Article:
So back to the (admittedly) spotty info I can find on the internet. This is only the third time I've spent hours upon hours researching this little problem of mine. Yeast overgrowth, blah blah blah, sebaceous gland overproduction, blah blah blah, immune system involvement (hmmm), and T-cell blockage/reduction/compromise (huh?).
From the information I discovered, I've made some changes. The below account covers the actions I've taken and my reasoning behind those actions.
... I haven't cured myself, but I am doing a lot better. Let me lead you down my path:
T-cell's are immune cells produced in the Thymus (well, converted to their final function in the Thymus). Step one, support the Thymus and therefore T-cell production. I've done this by taking my vitamins regularly and supplementing with Zinc and Potassium. Every single day (I used to be a real vitamin, whatever, type. Not because I didn't need it, but because it wasn't important enough to remember. Boy has that changed).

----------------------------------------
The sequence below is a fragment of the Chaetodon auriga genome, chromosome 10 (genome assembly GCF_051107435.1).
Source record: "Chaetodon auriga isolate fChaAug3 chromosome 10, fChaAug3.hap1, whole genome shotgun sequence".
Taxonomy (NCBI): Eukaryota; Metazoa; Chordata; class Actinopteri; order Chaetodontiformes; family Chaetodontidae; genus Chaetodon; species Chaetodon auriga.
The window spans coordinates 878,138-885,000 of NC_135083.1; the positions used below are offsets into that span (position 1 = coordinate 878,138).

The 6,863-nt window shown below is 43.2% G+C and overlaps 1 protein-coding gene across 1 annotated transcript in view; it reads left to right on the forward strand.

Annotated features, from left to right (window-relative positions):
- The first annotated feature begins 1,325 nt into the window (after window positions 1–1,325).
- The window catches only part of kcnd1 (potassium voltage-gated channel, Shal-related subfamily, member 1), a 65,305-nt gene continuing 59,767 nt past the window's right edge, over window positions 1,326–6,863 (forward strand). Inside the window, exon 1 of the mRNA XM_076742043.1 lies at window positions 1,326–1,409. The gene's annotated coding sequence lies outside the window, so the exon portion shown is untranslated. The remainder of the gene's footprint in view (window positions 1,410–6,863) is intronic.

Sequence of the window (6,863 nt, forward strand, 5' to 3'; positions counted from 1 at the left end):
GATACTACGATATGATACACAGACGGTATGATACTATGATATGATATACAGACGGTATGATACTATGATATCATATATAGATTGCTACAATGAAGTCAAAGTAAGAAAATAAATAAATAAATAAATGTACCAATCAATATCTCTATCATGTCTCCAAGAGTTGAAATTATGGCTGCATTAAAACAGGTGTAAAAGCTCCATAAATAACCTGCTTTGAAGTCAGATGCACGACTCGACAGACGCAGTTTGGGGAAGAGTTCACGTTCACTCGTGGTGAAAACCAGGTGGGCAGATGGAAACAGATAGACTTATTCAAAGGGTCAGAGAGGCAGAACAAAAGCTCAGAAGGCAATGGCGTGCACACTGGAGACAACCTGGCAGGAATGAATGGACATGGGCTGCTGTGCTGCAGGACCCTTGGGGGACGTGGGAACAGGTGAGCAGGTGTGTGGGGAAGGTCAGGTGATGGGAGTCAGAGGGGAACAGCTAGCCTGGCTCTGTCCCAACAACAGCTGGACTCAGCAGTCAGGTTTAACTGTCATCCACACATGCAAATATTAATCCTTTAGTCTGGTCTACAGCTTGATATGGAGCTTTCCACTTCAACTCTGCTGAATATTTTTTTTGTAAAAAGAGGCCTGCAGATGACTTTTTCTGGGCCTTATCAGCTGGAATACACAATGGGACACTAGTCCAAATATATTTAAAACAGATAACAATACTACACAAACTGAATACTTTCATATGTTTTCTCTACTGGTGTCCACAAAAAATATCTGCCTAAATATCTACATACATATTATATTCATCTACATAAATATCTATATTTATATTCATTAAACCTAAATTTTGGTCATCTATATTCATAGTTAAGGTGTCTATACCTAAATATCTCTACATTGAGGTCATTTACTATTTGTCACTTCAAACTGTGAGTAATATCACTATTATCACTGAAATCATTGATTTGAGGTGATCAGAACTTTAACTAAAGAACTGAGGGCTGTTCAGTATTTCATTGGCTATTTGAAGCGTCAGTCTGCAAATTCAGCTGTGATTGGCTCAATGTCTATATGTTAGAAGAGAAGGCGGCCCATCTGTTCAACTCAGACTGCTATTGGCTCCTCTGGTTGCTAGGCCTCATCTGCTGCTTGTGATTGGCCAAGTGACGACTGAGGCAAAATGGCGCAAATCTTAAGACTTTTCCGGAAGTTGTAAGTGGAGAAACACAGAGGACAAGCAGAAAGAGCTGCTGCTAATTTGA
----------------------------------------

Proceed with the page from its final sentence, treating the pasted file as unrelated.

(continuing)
Skin, typing and cleaning. I borrowed Dr. Baumann's "The Skin Type Solution" from the library. According to Dr. B, I have the worst skin type: Dry, Pigmented, Sensitive, and Wrinkled. Yay boogedy. Can this get any more interesting?
The long and short of it is, be gentle with my skin (no scrubs, no tough cleaning), be aware of ingredients and what to stay away from (I know I have some skin allergies), and moisturize, moisturize, moisturize. Step two, toss all "bad" skin products, buy appropriate skin products, and take care of my largest organ.
Unfortunately, one of the products that Dr. B recommends I reacted rather horribly to. If you have sensitive skin, be very careful with Eucerin lotions. I ended up with: ugly blistering, severe itching, and a week to recover my former poor skin (as opposed to the super uglies I had after Eucerin application). Yikes! Dr. B's other recommendations have worked just fine.